Langdale route to be exempt from reinstated car deck rules

Premier promises to push for reversal of Transport Canada decision

Transport Canada is ending the temporary exemption that allowed BC Ferries passengers to remain in their vehicles on lower, closed car decks, but the ferry company has found a way to allow Langdale-Horseshoe Bay travellers to continue staying with their cars.

Premier John Horgan, meanwhile, is promising to press the federal government to reverse the decision so travellers on all routes can remain on the lower car decks.

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The company announced Sept. 9 that Transport Canada is “rescinding the temporary flexibility it granted to ferry operators” as of Sept. 30.

Transport Canada started allowing the exemption early in the spring to help travellers maintain distancing during the COVID-19 pandemic.

“During the pandemic these risks were mitigated with additional safety procedures and patrols,” BC Ferries said. “However, Transport Canada has now advised BC Ferries that measures have been developed and implemented to prevent the spread of the disease in all transportation modes and businesses across Canada.”

At the end of the month, the no passengers on closed car decks rule will go back into force on the Powell River-Comox, Horseshoe Bay-Departure Bay, Tsawwassen-Swartz Bay, Tsawwassen-Duke Point and Tsawwassen-Southern Gulf Islands routes.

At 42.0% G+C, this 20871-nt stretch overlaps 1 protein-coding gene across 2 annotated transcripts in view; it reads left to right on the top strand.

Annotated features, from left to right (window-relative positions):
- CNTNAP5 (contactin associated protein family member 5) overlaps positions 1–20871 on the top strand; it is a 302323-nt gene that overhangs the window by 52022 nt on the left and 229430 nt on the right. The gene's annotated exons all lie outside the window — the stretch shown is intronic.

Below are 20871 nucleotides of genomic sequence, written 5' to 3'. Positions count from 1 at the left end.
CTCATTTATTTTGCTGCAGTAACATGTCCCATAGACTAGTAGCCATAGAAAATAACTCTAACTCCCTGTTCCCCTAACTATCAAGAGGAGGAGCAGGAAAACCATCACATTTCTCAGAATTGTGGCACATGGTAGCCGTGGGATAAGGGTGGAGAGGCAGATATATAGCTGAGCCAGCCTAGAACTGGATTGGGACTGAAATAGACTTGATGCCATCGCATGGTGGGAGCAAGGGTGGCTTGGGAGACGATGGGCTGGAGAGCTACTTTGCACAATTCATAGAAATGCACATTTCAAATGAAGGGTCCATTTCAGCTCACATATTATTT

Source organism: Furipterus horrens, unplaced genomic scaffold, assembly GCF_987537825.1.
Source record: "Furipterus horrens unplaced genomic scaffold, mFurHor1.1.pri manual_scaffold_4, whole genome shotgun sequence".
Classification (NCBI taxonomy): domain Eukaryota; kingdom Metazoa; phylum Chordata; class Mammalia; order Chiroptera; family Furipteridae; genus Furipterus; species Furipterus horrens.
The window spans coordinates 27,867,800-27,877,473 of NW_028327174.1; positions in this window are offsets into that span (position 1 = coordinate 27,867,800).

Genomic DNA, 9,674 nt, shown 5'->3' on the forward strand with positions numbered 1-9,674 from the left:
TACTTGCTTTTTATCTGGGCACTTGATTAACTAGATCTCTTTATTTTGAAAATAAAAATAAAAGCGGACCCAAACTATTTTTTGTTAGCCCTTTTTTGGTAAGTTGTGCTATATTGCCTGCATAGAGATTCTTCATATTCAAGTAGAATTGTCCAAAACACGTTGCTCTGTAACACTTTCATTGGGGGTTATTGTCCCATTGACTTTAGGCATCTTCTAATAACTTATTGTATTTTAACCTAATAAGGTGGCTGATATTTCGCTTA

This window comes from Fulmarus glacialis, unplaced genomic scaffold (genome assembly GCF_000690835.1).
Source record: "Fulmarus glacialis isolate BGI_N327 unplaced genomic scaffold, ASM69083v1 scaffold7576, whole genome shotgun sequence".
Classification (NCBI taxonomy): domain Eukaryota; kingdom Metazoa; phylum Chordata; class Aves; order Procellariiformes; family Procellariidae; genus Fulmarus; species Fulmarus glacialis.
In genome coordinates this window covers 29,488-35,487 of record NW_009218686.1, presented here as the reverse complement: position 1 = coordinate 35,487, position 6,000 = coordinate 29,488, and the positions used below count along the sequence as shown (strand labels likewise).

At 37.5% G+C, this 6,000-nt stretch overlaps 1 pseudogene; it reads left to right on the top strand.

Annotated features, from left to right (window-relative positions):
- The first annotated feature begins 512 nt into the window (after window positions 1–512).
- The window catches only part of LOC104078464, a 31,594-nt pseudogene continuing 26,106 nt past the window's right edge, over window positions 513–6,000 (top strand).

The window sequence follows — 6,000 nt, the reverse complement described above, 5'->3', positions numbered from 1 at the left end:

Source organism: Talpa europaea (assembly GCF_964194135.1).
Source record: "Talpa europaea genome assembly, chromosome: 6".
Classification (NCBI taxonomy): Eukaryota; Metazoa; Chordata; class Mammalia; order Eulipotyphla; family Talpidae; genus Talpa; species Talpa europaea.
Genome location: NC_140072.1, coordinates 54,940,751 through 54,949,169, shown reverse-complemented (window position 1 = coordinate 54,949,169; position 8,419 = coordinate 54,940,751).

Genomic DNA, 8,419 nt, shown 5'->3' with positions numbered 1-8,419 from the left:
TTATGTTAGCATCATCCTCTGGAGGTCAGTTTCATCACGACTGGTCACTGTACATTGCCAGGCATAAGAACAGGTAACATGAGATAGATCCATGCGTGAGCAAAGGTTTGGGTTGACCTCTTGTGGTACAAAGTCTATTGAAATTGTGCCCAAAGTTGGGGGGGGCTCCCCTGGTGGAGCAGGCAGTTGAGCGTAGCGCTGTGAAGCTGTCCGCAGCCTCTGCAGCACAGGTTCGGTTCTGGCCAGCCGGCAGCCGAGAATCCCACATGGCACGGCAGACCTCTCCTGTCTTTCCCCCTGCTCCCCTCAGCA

“On the Horseshoe Bay-Langdale route, BC Ferries has approval from Transport Canada to safely allow passengers to remain on the main vehicle deck following modifications to the vessels and procedures,” the company said.

Southern Sunshine Coast Ferry Advisory Committee chair Diana Mumford told Coast Reporter the modifications, which will involve keeping the rear doors of the lower deck open to allow it to qualify as an open car deck, are a “very positive new change” in dealing with a situation that has frustrated Route 3 travellers since the rules were first implemented.

Horgan called Transport Canada’s move “an unwelcome intrusion by the federal government” and said he’s already been in touch with the deputy prime minister about reversing the decision and will “pursue it aggressively.”

“We believe that we can safely transport people, provided that we have support and cooperation from Ottawa,” Horgan said during a Sept. 9 media availability. “This is not something we sought, this is something that's being imposed, returning to a previous situation that we also felt was a bit heavy handed for the inland waters that our ferries travel.”

Commenting on the return of the federal regulation on other routes, BC Ferries president Mark Collins noted that customers are legally required to comply and said BC Ferries will continue to have zero tolerance for abuse towards its employees.

“Failure to follow the direction of our crew or abuse towards an employee may result in denial of service and Transport Canada enforcement measures,” he said.

In a recent update to members, BC Ferry and Marine Workers Union president Graeme Johnston said the union was expecting the Transport Canada announcement and was “deeply concerned about the risk [ending the exemption] may pose to our members, especially when winter weather makes social distancing that much more difficult.”

Johnston said the union will “advocate for alternative solutions.”

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